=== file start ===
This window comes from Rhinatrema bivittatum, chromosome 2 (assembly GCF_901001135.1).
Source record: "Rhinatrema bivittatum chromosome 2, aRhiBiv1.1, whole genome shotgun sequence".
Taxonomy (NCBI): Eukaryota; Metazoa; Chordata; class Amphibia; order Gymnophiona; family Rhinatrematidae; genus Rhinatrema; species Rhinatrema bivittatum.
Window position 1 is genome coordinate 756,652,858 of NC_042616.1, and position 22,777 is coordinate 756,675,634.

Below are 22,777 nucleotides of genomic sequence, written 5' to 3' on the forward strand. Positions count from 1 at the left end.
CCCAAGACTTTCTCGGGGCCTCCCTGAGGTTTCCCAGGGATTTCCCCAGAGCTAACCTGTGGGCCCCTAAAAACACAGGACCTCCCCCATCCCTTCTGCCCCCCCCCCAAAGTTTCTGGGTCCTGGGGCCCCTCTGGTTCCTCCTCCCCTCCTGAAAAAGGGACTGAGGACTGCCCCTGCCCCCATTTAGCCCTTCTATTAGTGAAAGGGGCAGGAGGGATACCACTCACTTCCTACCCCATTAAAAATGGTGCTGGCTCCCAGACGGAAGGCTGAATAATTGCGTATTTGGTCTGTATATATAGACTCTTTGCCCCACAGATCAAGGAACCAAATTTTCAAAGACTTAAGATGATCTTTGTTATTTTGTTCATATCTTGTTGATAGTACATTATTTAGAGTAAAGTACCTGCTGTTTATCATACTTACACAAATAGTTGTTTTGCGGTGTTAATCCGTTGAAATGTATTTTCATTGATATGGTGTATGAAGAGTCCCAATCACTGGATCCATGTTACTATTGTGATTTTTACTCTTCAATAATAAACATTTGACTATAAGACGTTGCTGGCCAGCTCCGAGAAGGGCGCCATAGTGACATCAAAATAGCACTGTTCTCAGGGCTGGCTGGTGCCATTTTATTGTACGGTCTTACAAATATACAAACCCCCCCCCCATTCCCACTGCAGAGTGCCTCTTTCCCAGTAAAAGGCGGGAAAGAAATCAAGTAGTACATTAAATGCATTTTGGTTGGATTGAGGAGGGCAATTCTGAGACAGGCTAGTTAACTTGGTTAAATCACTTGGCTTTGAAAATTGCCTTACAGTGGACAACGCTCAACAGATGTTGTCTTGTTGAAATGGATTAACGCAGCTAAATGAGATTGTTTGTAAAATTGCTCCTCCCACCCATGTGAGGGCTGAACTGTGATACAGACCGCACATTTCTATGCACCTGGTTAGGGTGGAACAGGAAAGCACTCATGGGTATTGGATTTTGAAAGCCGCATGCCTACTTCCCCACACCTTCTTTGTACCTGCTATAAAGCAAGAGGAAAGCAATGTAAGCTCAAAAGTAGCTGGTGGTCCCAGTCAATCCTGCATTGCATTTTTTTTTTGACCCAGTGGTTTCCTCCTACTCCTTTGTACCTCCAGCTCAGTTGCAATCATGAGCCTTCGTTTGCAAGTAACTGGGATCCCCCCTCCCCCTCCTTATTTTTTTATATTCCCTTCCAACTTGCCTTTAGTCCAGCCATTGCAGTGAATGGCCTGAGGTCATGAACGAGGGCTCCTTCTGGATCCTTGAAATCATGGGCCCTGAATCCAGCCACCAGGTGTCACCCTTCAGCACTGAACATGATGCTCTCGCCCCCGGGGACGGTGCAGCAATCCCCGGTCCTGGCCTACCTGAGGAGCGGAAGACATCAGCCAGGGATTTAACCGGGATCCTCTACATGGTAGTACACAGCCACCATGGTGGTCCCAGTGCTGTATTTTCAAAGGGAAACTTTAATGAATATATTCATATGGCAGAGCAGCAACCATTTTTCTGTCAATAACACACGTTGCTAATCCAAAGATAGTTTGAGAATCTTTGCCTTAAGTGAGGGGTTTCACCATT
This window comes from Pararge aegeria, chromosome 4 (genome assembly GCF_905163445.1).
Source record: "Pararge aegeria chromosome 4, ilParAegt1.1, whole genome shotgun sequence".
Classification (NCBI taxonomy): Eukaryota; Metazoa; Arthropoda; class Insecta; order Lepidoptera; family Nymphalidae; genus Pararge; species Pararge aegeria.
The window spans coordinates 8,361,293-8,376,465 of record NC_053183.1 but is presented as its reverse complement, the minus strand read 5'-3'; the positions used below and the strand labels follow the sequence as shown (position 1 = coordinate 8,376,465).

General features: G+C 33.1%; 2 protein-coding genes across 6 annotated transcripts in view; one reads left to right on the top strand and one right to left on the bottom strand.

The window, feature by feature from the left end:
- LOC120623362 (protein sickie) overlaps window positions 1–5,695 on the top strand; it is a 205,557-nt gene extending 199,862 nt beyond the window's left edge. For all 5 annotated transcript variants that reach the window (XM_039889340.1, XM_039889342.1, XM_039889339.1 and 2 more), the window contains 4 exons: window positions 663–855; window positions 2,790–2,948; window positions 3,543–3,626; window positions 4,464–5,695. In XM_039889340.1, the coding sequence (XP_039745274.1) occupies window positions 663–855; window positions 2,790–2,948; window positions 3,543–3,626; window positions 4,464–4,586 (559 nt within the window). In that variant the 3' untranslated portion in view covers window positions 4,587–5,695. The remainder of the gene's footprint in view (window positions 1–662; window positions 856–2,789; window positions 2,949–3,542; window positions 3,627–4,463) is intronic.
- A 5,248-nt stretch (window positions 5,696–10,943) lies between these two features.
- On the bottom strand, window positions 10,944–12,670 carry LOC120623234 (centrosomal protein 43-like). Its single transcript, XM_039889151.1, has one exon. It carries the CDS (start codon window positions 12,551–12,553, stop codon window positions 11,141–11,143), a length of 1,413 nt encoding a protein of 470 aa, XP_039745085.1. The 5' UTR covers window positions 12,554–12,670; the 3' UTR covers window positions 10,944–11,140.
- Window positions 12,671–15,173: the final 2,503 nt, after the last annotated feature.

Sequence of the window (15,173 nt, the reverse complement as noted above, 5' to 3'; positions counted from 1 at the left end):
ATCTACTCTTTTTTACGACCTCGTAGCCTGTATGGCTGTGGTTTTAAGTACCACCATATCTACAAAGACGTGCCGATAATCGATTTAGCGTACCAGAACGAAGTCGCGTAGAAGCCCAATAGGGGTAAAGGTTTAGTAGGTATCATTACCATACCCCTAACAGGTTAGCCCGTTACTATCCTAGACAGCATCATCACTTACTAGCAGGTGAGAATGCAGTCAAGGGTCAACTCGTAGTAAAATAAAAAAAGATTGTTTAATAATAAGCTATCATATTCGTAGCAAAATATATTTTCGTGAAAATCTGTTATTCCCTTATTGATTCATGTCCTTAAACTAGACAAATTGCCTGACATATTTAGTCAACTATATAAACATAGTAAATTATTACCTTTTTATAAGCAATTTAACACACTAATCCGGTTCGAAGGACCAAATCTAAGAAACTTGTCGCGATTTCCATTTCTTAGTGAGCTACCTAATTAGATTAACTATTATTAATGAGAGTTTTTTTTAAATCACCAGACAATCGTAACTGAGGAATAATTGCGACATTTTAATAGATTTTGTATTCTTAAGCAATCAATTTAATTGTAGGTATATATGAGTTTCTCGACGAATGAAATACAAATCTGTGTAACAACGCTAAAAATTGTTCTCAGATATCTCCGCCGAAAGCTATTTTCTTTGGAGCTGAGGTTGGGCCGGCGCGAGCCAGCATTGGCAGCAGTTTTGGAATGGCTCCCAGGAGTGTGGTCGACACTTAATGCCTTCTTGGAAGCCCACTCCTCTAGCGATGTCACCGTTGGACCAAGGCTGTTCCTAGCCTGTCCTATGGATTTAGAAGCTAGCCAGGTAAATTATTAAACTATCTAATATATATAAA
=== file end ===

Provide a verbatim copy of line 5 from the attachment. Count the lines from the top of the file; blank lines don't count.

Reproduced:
Below are 22,777 nucleotides of genomic sequence, written 5' to 3' on the forward strand. Positions count from 1 at the left end.